The Role of Vitamin D in Preventing Periodontal Disease Development
We’re raised being told that Vitamin D is essential to building and maintaining healthy bones and teeth. As we get older, we hear about the important role it plays in holding off osteoporosis and keeping us active long into our golden years. Did you know that Vitamin D has another role to play in our oral health as well? This important nutrient is essential to the ongoing health of our gums and has been shown to be a critical component of preventing gum disease.
How Vitamin D Serves To Protect Against Periodontal Disease
It’s almost certain that, during our lives, we’ll become subject to gum disease. Recognizable by its tell-tale signs, puffy, tender gums that bleed when brushed, gingivitis is something we’ll all face. Studies into the dental health of patients over the age of 30 revealed that nearly half of all study participants showed the presence of some degree of gum disease. While gingivitis is clearly a common struggle, periodontal disease is what happens when gingivitis is allowed to worsen. Multiple strains of bacteria have a role to play in periodontal disease, many of which have the potential to cause damage to the jawbone and teeth. It also has the potential to cause reabsorption of the minerals in the jawbone, causing it to shrink and resulting in lost teeth.
So, where does Vitamin D come into play in this pageantry of decay? The Medicina peer-reviewed scientific journal printed a study that gives some important insight into this process. During the development of advanced gum disease, Vitamin D can come to our defense by reinvigorating the immune system and pushing back the conditions onslaught. It also plays an important part in the recovery process, helping to rebuild bone and fighting off disease. It doesn’t end there, though; Vitamin D can also:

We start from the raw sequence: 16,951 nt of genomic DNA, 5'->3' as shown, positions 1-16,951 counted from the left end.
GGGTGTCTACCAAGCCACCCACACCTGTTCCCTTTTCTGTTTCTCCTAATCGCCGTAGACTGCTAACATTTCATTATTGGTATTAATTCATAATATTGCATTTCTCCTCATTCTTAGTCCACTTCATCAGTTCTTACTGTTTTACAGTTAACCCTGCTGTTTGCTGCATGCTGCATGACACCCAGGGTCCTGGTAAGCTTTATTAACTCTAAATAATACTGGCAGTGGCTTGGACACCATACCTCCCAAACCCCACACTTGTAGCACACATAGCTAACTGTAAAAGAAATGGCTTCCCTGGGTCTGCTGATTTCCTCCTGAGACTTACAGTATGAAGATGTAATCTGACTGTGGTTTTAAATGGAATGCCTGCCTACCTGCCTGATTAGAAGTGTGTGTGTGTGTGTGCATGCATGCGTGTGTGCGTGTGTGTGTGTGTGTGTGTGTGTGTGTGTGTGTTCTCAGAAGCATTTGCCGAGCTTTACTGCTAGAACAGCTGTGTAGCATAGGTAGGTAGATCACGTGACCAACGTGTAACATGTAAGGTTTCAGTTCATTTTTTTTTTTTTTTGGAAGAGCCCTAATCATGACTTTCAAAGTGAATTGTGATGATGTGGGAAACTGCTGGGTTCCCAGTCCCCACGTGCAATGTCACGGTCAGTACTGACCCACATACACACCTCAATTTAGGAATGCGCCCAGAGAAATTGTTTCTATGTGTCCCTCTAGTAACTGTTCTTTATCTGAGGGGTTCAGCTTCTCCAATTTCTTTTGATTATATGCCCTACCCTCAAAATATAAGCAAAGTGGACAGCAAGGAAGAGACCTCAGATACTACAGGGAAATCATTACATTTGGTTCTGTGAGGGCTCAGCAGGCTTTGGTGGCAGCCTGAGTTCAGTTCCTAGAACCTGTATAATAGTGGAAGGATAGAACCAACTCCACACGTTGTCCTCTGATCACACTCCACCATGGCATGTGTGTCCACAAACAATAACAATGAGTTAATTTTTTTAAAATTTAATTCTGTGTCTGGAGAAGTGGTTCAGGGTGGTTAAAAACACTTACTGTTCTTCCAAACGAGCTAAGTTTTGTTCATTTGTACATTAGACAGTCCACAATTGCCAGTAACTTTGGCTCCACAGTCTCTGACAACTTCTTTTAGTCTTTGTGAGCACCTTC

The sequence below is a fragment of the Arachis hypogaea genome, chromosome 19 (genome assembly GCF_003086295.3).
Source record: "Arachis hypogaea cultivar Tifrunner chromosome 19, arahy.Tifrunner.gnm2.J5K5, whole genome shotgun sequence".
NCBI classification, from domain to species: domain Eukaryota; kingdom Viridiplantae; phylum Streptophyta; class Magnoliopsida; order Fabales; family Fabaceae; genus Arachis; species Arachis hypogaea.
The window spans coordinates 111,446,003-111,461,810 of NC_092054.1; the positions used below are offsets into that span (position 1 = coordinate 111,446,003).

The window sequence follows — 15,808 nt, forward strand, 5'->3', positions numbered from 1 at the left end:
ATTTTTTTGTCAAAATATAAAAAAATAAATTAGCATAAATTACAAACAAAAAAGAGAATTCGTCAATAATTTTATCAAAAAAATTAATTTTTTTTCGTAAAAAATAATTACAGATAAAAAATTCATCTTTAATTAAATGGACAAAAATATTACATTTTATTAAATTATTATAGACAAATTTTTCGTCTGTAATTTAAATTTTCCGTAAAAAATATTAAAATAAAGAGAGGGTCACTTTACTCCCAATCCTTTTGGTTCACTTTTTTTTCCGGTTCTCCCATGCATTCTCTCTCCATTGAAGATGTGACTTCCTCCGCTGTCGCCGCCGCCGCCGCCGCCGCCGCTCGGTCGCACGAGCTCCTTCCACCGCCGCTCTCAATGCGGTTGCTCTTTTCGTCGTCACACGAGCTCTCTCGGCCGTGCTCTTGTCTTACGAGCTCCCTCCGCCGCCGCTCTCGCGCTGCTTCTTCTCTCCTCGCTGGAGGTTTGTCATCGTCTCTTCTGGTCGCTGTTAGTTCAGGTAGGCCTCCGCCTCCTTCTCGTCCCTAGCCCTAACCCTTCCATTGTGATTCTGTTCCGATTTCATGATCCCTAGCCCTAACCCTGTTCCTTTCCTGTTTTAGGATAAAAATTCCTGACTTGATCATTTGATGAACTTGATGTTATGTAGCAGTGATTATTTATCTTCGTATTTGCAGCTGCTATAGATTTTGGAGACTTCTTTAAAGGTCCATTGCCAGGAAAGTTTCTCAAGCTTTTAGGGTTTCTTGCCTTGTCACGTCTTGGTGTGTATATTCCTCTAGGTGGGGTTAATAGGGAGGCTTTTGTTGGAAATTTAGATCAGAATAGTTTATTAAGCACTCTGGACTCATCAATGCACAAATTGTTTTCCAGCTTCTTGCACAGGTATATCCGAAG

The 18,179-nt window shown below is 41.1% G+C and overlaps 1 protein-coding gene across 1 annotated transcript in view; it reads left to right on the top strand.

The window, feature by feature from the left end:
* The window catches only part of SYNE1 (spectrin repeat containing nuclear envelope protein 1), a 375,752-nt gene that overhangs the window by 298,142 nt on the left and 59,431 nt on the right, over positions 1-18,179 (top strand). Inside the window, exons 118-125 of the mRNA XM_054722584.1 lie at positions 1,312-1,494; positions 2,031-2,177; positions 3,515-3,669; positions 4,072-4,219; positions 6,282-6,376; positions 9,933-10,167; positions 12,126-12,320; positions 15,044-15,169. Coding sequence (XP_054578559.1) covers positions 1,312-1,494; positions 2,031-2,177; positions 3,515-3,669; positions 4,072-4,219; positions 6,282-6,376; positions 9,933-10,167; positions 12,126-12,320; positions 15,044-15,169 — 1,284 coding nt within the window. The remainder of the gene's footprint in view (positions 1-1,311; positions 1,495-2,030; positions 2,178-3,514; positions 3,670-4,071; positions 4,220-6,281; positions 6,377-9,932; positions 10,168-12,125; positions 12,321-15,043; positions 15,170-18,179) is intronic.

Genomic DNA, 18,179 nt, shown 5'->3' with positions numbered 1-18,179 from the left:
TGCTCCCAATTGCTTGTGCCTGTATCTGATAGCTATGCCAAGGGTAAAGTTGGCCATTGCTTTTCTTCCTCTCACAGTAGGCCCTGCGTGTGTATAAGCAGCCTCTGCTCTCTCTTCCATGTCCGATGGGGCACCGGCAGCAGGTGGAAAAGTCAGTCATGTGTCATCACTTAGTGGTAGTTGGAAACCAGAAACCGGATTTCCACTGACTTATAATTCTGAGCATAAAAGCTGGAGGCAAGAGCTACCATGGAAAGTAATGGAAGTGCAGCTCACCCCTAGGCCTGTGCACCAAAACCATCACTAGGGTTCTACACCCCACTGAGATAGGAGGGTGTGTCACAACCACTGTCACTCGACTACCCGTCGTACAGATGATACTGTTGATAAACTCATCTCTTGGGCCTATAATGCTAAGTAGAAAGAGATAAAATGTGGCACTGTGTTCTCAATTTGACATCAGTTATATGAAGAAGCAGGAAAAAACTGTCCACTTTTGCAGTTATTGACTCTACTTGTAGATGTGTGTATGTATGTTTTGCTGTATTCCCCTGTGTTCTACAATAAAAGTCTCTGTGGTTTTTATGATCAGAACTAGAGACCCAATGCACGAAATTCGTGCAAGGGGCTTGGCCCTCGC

- Vitamin D is part of the first line of defense against the microbes that cause periodontal disease. The gingival tissue is defended by Vitamin D’s ability to block the toxins that the bacterial cells release, eliminating their ability to harm nearby cells.
- The bacteria responsible for gum disease come under attack by Vitamin D in the bloodstream, where it can eliminate them when present in sufficient quantities.
- Of the four tissues that play a part in your oral health, Vitamin D is essential to the health of each of them. It also plays a central role in suppressing the loss of bone density.
How To Use Vitamin D To Hold Off Periodontal Disease
Consuming dairy is a central part of getting the right amount of Vitamin D in your diet, but be sure to spend a little time in the sun as well. Just an hour a few times a week with your face, hands, and palms exposed can help your body produce over 10,000IU of Vitamin D. This meets your body’s requirements of 2,000IU in spades. Your physician or dietitian can also provide a subscription for a supplement if needed.